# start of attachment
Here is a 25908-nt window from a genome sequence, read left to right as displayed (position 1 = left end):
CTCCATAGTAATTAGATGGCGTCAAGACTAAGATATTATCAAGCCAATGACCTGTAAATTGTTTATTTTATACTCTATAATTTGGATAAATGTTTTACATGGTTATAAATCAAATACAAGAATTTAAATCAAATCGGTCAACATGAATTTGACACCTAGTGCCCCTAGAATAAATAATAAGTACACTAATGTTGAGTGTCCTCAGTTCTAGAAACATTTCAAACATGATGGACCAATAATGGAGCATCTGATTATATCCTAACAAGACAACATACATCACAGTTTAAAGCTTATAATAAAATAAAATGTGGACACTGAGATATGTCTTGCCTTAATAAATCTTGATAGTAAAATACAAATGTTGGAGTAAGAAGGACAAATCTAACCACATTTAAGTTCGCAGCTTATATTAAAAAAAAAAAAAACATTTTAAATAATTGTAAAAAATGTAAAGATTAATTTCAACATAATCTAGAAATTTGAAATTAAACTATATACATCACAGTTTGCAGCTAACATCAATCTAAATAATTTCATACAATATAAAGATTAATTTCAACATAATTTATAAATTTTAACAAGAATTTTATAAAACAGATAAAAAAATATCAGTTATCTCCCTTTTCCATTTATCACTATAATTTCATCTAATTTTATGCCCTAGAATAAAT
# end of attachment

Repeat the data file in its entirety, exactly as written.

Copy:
Here is a 25908-nt window from a genome sequence, read left to right as displayed (position 1 = left end):
CTCCATAGTAATTAGATGGCGTCAAGACTAAGATATTATCAAGCCAATGACCTGTAAATTGTTTATTTTATACTCTATAATTTGGATAAATGTTTTACATGGTTATAAATCAAATACAAGAATTTAAATCAAATCGGTCAACATGAATTTGACACCTAGTGCCCCTAGAATAAATAATAAGTACACTAATGTTGAGTGTCCTCAGTTCTAGAAACATTTCAAACATGATGGACCAATAATGGAGCATCTGATTATATCCTAACAAGACAACATACATCACAGTTTAAAGCTTATAATAAAATAAAATGTGGACACTGAGATATGTCTTGCCTTAATAAATCTTGATAGTAAAATACAAATGTTGGAGTAAGAAGGACAAATCTAACCACATTTAAGTTCGCAGCTTATATTAAAAAAAAAAAAAACATTTTAAATAATTGTAAAAAATGTAAAGATTAATTTCAACATAATCTAGAAATTTGAAATTAAACTATATACATCACAGTTTGCAGCTAACATCAATCTAAATAATTTCATACAATATAAAGATTAATTTCAACATAATTTATAAATTTTAACAAGAATTTTATAAAACAGATAAAAAAATATCAGTTATCTCCCTTTTCCATTTATCACTATAATTTCATCTAATTTTATGCCCTAGAATAAAT